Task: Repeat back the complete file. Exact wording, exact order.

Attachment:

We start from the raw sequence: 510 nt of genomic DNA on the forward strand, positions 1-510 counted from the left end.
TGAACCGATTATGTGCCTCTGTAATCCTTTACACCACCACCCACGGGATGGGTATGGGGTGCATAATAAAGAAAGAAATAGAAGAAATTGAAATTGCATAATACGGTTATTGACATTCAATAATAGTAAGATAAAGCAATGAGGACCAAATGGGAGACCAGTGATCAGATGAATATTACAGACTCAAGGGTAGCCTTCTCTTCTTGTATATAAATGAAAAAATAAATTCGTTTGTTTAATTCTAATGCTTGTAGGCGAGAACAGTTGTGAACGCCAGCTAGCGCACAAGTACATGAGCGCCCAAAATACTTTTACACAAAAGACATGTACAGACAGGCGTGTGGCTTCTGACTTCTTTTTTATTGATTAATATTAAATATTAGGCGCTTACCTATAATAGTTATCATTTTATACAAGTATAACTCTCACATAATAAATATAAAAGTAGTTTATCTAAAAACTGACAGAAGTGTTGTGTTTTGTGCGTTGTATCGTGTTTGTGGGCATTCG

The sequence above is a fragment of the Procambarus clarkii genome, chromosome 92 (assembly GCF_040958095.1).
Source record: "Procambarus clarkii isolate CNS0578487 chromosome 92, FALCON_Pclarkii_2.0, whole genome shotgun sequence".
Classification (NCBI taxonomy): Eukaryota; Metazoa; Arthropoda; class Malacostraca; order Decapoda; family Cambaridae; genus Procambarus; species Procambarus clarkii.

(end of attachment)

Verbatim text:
We start from the raw sequence: 510 nt of genomic DNA on the forward strand, positions 1-510 counted from the left end.
TGAACCGATTATGTGCCTCTGTAATCCTTTACACCACCACCCACGGGATGGGTATGGGGTGCATAATAAAGAAAGAAATAGAAGAAATTGAAATTGCATAATACGGTTATTGACATTCAATAATAGTAAGATAAAGCAATGAGGACCAAATGGGAGACCAGTGATCAGATGAATATTACAGACTCAAGGGTAGCCTTCTCTTCTTGTATATAAATGAAAAAATAAATTCGTTTGTTTAATTCTAATGCTTGTAGGCGAGAACAGTTGTGAACGCCAGCTAGCGCACAAGTACATGAGCGCCCAAAATACTTTTACACAAAAGACATGTACAGACAGGCGTGTGGCTTCTGACTTCTTTTTTATTGATTAATATTAAATATTAGGCGCTTACCTATAATAGTTATCATTTTATACAAGTATAACTCTCACATAATAAATATAAAAGTAGTTTATCTAAAAACTGACAGAAGTGTTGTGTTTTGTGCGTTGTATCGTGTTTGTGGGCATTCG

The sequence above is a fragment of the Procambarus clarkii genome, chromosome 92 (assembly GCF_040958095.1).
Source record: "Procambarus clarkii isolate CNS0578487 chromosome 92, FALCON_Pclarkii_2.0, whole genome shotgun sequence".
Classification (NCBI taxonomy): Eukaryota; Metazoa; Arthropoda; class Malacostraca; order Decapoda; family Cambaridae; genus Procambarus; species Procambarus clarkii.